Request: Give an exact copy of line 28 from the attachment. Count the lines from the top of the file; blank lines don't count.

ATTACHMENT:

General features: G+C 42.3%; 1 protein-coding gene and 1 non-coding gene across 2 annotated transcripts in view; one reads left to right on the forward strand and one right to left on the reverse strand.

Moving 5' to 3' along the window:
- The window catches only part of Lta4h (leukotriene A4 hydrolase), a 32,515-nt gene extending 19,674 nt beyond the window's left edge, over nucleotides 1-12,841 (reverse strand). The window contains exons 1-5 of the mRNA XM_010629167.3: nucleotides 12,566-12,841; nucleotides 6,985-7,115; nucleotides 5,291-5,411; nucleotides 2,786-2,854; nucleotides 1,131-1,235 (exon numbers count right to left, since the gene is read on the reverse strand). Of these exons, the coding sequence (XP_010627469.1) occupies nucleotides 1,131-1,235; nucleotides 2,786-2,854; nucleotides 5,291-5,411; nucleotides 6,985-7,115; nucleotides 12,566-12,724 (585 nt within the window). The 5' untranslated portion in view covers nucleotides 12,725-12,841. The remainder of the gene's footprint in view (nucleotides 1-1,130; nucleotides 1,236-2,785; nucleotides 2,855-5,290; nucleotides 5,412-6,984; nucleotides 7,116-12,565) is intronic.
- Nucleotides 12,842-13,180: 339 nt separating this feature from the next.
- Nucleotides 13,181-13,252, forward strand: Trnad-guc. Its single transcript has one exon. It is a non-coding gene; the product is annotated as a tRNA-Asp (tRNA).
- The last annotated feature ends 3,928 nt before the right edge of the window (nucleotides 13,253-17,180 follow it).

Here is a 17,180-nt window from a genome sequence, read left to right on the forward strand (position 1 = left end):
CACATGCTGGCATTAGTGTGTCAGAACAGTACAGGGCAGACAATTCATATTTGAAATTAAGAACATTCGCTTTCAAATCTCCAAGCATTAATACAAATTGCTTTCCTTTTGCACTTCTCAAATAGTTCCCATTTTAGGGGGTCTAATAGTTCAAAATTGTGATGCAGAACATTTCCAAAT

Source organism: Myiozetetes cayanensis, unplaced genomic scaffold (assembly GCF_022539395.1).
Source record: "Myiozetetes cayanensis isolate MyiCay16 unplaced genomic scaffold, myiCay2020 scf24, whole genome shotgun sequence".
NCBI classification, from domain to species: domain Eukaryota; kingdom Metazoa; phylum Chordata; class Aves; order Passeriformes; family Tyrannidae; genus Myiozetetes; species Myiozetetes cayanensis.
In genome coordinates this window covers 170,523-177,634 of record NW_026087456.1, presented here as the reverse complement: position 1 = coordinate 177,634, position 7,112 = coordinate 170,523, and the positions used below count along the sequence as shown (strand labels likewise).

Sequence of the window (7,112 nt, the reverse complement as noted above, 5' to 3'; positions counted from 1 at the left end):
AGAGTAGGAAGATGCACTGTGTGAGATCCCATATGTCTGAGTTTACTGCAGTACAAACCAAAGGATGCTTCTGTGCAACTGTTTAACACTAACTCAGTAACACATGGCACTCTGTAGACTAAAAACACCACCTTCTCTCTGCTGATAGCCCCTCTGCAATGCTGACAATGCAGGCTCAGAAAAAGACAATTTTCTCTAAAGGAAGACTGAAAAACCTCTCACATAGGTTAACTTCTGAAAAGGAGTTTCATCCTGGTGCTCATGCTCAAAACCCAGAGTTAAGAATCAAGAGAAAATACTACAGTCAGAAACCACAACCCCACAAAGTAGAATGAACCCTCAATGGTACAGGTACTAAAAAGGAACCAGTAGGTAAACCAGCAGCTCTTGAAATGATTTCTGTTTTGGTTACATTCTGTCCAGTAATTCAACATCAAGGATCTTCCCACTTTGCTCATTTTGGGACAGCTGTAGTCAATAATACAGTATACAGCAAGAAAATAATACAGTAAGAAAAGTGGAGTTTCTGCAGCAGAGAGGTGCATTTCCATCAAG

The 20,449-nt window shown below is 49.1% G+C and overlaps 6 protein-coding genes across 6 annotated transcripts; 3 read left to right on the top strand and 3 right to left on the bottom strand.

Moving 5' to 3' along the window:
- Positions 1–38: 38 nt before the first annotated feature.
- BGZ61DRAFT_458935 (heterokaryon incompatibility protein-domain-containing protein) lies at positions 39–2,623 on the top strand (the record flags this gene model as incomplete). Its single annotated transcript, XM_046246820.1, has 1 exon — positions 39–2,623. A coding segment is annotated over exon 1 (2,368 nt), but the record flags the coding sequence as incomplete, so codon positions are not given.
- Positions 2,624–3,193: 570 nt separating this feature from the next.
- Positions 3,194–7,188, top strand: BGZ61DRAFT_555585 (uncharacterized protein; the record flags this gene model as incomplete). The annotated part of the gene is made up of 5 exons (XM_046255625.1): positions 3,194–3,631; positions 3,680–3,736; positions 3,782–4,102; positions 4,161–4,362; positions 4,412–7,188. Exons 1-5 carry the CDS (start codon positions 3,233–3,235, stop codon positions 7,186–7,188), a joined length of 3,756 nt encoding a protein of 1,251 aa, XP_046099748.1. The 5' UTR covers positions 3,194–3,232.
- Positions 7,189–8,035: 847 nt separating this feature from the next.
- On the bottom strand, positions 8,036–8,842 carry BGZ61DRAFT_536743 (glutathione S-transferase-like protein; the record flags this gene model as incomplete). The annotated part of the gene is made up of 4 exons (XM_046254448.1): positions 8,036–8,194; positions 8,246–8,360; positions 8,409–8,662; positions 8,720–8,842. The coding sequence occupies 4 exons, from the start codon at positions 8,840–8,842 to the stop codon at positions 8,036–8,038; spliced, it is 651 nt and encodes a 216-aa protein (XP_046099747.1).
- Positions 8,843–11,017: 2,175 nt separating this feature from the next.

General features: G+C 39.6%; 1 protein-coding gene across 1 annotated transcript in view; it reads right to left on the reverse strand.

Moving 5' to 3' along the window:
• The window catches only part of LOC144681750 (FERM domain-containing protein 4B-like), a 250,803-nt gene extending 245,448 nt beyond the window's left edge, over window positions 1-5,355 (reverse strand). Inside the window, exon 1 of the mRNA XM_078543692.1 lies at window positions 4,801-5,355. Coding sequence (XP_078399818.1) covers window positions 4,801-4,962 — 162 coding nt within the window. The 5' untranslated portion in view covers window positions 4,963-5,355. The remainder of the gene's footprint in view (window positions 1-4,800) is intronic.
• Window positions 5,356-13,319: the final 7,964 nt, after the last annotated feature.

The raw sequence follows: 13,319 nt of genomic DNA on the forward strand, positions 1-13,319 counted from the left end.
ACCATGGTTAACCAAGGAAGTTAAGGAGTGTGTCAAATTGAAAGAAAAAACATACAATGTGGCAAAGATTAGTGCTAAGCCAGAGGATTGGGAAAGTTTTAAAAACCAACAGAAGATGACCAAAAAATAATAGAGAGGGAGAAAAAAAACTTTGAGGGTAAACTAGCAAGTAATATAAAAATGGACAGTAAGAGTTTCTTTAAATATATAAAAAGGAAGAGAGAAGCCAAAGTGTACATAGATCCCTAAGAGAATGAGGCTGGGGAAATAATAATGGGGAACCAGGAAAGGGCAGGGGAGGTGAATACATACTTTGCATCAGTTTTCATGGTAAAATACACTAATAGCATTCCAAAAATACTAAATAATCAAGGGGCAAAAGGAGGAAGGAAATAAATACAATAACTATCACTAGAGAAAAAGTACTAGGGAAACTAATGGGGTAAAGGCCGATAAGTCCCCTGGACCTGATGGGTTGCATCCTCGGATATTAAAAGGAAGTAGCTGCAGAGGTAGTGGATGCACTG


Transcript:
The raw sequence follows: 13,319 nt of genomic DNA on the forward strand, positions 1-13,319 counted from the left end.